The authors use the thirteen contributions in this volume, which originate from a conference held in Montreal in February 1991, to examine the operation and development of labour markets in Western Europe and North America since 1500. The contributions include "Economic History and the History of Labour Markets" (George Grantham), "How Did Pre-industrial Labour Markets Function?" (Jan de Vries), "Regional Labour Market Integration in England and Wales, 1850-1913" (George R. Boyer and Timothy J. Hatton), "The Decline in Hours of Work in US Labour Markets, 1890-1903" (Joshua L. Rosenbloom and William A. Sundstrom), "Wage Woes in Weimar? A Partial Investigation" (David Corbett), and "Race, Human Capital, and Labour Markets in American History" (Warren Whatley and Gavin Wright).

Migration and the International Labor Market, 1850-1939. Ed. by Timothy J. Hatton and Jeffrey G. Williamson. Routledge, London [etc.] 1994. xiii, 295 pp. £50.00. (Paper: £15.99.)
The twelve contributions in this volume focus on the forces that caused international labour migration and on the economic impact of this process in the period 1850-1939. Subjects covered include "European Labour Markets, Emigration and International Migration, 1850-1913" (Dudley Baines), "Italian Emigration in the Pre-war Period" (Riccardo Faini and Alessandra Venturini), "Foreign Immigration and the French Labor Force, 1896-1926" (Pierre Sicsic), "Immigrants and Emigrants: International Migration and the US Labor Market in the Great Depression" (Henry A. Gemery), and "Mass Migration, Commodity Market Integration and Real Wage Convergence: The Late-Nineteenth-Century Atlantic Economy" (Kevin O'Rourke and the editors).


Kirk, Neville. Labour and Society in Britain and the USA. Vol. 1. Capitalism, Custom and Protest, 1780-1850. Vol. 2. challenge annd Accomodation, 1850-1939. Scolar Press, Aldershot 1994. viii, 226 pp.; ix, 424 pp. £39.50; £49.50.
See David Englander's review in this volume, pp. 300-303.

Welskopp, Thomas. Arbeit und Macht im Hüttenwerk. Arbeits- und industrielle Beziehungen in der deutschen und amerikanischen Eisen- und Stahlindustrie von den 1860er bis zu den 1930er Jahren. [Veröffentlichungen des Instituts für Sozialgeschichte e.V., Braunschweig, Bonn.] Verlag J.H.W. Dietz Nachfolger, Bonn 1994. 797 pp. DM 138.00; S.fr. 138.00; S 1076.00
This dissertation (Freie Universität Berlin, 1992) offers a comprehensive comparative analysis of social, labour, and industrial relations within the iron and steel industry in the Ruhr region and in the American steel industry around Pittsburgh and Chicago from 1860 until the 1930s. The author concludes that, despite all kinds of differences in the development of the organization of labour and management and in the influence of the government on this branch of industry, basic forms of labour and industrial relations in the Ruhr region and the American steel industry reveal striking similarities throughout this period. Consequently, the book also provides a sociohistorical context for the development of highly industry-oriented unions in this sector. CONTINENTS AND COUNTRIES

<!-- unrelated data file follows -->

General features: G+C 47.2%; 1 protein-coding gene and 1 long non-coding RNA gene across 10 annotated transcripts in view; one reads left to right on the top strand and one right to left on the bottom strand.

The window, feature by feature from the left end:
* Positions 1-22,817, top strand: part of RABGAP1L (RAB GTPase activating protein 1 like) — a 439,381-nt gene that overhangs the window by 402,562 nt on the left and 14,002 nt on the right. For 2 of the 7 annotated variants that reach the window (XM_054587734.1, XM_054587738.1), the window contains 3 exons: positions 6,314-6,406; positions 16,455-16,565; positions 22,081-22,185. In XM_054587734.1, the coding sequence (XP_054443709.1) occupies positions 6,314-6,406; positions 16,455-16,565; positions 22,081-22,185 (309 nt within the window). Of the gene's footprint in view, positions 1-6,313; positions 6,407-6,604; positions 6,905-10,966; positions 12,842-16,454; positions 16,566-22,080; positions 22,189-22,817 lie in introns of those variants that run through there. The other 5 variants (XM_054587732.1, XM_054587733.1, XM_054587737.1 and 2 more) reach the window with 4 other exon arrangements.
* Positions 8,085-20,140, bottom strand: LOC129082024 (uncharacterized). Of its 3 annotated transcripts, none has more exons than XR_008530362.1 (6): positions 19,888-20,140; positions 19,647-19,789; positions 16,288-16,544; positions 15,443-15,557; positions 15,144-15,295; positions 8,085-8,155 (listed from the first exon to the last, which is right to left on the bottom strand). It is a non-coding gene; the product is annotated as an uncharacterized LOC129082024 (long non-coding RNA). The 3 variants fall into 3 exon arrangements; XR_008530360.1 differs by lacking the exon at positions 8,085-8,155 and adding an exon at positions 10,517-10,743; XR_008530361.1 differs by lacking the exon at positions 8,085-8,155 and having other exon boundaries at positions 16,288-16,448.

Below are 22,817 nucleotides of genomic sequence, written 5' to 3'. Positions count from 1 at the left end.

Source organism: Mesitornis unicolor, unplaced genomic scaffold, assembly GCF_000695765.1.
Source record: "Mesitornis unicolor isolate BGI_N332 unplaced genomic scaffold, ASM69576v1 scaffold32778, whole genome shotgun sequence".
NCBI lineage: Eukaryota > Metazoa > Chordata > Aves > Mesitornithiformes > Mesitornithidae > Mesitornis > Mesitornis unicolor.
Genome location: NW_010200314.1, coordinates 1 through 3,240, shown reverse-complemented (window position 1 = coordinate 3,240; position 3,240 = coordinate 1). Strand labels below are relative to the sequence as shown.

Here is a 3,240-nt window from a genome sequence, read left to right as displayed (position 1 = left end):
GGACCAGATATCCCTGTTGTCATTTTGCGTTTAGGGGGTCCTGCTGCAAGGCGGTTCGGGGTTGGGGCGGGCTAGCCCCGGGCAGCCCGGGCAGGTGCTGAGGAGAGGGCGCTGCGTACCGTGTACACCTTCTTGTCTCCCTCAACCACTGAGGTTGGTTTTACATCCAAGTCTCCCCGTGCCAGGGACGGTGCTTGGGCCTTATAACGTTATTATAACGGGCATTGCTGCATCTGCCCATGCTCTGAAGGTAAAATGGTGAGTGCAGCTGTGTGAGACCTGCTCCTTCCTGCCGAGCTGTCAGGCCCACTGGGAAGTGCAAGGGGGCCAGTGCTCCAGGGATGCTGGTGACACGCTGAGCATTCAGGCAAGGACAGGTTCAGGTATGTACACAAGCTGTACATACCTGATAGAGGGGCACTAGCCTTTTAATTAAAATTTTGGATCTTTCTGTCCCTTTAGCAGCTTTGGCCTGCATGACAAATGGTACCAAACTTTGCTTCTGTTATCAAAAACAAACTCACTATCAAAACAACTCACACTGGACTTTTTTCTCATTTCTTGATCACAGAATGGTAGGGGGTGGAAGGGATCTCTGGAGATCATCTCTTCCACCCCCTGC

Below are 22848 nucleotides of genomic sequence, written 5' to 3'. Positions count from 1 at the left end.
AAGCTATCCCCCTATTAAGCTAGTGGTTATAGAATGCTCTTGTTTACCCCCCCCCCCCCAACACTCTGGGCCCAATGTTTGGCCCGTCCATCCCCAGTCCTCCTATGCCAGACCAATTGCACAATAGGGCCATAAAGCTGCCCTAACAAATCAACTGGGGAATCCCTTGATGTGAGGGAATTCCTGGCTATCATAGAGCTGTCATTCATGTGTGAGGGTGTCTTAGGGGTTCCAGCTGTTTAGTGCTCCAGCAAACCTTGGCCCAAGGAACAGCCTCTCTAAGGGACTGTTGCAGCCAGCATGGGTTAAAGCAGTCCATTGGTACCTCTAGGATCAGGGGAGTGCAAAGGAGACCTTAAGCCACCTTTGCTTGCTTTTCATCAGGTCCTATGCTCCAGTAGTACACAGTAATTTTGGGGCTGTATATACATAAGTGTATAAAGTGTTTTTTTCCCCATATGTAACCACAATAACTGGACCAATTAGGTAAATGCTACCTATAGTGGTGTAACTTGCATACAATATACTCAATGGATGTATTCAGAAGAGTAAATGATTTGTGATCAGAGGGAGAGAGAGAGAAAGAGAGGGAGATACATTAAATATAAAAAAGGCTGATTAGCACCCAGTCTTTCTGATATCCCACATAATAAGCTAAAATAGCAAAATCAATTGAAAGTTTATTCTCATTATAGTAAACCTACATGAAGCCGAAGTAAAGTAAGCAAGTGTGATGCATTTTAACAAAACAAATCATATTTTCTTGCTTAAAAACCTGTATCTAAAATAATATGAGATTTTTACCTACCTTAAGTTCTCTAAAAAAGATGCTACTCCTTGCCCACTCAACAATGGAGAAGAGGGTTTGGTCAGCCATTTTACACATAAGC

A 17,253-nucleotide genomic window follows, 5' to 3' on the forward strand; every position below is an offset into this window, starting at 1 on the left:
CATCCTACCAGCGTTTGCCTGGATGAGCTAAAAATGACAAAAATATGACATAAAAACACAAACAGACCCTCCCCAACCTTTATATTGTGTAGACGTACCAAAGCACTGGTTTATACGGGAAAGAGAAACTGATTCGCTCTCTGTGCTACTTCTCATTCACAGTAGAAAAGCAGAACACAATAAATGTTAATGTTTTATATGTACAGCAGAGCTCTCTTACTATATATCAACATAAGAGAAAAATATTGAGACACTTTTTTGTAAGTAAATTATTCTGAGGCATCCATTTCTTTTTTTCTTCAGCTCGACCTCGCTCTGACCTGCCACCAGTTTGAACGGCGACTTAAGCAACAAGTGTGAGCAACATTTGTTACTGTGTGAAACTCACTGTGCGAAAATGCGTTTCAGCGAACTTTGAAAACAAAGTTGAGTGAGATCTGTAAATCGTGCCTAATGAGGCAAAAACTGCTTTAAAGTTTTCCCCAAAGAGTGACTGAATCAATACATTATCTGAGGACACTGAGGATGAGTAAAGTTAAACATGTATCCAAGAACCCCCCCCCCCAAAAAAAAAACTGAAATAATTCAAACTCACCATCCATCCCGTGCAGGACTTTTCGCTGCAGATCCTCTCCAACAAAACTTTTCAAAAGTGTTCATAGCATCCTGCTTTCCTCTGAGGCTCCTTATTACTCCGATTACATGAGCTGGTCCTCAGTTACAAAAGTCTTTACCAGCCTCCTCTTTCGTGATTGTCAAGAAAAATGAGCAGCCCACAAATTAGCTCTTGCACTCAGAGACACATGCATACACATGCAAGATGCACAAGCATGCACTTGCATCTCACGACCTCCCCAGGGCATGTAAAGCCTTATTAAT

Harries, Patrick. Work, Culture, and Identity. Migrant Laborers in Mozambique and South Africa, c. 1860-1910. [Social History of Africa.] Heinemann, Portsmouth; Witwatersrand University Press, Johannesburg; James Currey, London 1994. xxiii, 305 pp. Ill. £35.00. (Paper: £14.95.)
In the period 1860-1910, Mozambican labourers migrated to South Africa to work in the sugar plantations, diamond fields, and gold mines. This book deals with the new culture that emerged from their encounters with other blacks, Europeans, and settlers. Focusing on the causes and consequences of migrant labour, the social history of the migrants, and their changing relationships with employers and the state, the author aims to reveal the cultural creativity of Mozambican workers in dealing with exploitative situations.

South Africa

Lazerson, Joshua N. Against the Tide. Whites in the Struggle Against Apartheid. Westview Press, Boulder [etc.]; Mayibuye Books, Belville 1994. xvii, 289 pp. $39.95.
Throughout much of the twentieth century, small numbers of white South Africans have identified with African aspirations and the anti-apartheid struggle. Dr Lazerson provides a collective biographical analysis of these self-designated "white democrats" and examines their role in the formative years of the national liberation movement led by the ANC. The author argues that the often prominent white presence engendered conflicts within the national liberation movement and made it more difficult to describe the nature of the struggle against white domination, as it appeared to contradict the common definition of the anti-apartheid struggle as a strictly black-against-white conflict.

Van der Merwe, P.J. the Migrant Farmer in the History of the Cape Colony 1657-1842. Transl. by Roger B. Beck. Ohio University Press, Athens 1995. xvi, 315 pp. $60.00
This is the first translation of Die Trekboer in die Geskiedenis van die Kaapkolonie, 1657-1842 (1938), a classic study of Cape colonial history. P.J. van der Merwe (1912-1979), who received a doctorate from the famous Dutch historian Huizinga in 1937, was unique among South-African historians, according to the translator. In addition to focusing on the event known as the Great Trek, Dr van der Merwe covered the greater migration wave that spanned nearly three centuries, with people arriving in Cape Town from 1657 onward. Influenced by Huizinga, Van der Merwe ignored political subjects in favour of the daily social, economic, cultural, and religious lives of the migrants.